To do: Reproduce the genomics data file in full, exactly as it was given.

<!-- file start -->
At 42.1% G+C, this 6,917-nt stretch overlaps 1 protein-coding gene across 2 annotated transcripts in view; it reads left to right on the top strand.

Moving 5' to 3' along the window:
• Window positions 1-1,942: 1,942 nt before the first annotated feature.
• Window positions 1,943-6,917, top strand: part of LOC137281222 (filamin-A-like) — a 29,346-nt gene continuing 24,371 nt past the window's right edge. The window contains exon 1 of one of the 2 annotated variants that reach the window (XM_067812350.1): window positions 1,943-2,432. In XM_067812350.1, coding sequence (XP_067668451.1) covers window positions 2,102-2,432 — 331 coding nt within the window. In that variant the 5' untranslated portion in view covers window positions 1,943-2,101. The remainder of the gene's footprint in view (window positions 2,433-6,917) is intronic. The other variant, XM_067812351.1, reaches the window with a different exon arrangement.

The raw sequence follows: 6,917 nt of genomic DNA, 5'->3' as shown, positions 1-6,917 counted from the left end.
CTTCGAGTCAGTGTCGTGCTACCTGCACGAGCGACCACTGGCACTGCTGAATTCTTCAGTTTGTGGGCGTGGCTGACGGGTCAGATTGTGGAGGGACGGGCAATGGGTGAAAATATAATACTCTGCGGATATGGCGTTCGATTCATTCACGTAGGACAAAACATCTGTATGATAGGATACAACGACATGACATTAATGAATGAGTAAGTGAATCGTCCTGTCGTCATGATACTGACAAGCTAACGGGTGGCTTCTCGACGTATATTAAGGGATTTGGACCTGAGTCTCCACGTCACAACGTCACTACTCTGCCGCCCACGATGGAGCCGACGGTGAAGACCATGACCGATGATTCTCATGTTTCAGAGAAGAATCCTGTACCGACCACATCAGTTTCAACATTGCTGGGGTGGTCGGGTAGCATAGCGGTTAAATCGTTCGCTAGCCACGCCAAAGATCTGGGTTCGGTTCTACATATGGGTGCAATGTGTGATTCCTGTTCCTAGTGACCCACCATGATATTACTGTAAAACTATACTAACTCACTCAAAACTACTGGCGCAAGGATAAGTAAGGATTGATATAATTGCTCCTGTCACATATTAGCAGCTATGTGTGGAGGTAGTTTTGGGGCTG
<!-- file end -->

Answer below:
At 42.1% G+C, this 6,917-nt stretch overlaps 1 protein-coding gene across 2 annotated transcripts in view; it reads left to right on the top strand.

Moving 5' to 3' along the window:
• Window positions 1-1,942: 1,942 nt before the first annotated feature.
• Window positions 1,943-6,917, top strand: part of LOC137281222 (filamin-A-like) — a 29,346-nt gene continuing 24,371 nt past the window's right edge. The window contains exon 1 of one of the 2 annotated variants that reach the window (XM_067812350.1): window positions 1,943-2,432. In XM_067812350.1, coding sequence (XP_067668451.1) covers window positions 2,102-2,432 — 331 coding nt within the window. In that variant the 5' untranslated portion in view covers window positions 1,943-2,101. The remainder of the gene's footprint in view (window positions 2,433-6,917) is intronic. The other variant, XM_067812351.1, reaches the window with a different exon arrangement.

The raw sequence follows: 6,917 nt of genomic DNA, 5'->3' as shown, positions 1-6,917 counted from the left end.
CTTCGAGTCAGTGTCGTGCTACCTGCACGAGCGACCACTGGCACTGCTGAATTCTTCAGTTTGTGGGCGTGGCTGACGGGTCAGATTGTGGAGGGACGGGCAATGGGTGAAAATATAATACTCTGCGGATATGGCGTTCGATTCATTCACGTAGGACAAAACATCTGTATGATAGGATACAACGACATGACATTAATGAATGAGTAAGTGAATCGTCCTGTCGTCATGATACTGACAAGCTAACGGGTGGCTTCTCGACGTATATTAAGGGATTTGGACCTGAGTCTCCACGTCACAACGTCACTACTCTGCCGCCCACGATGGAGCCGACGGTGAAGACCATGACCGATGATTCTCATGTTTCAGAGAAGAATCCTGTACCGACCACATCAGTTTCAACATTGCTGGGGTGGTCGGGTAGCATAGCGGTTAAATCGTTCGCTAGCCACGCCAAAGATCTGGGTTCGGTTCTACATATGGGTGCAATGTGTGATTCCTGTTCCTAGTGACCCACCATGATATTACTGTAAAACTATACTAACTCACTCAAAACTACTGGCGCAAGGATAAGTAAGGATTGATATAATTGCTCCTGTCACATATTAGCAGCTATGTGTGGAGGTAGTTTTGGGGCTG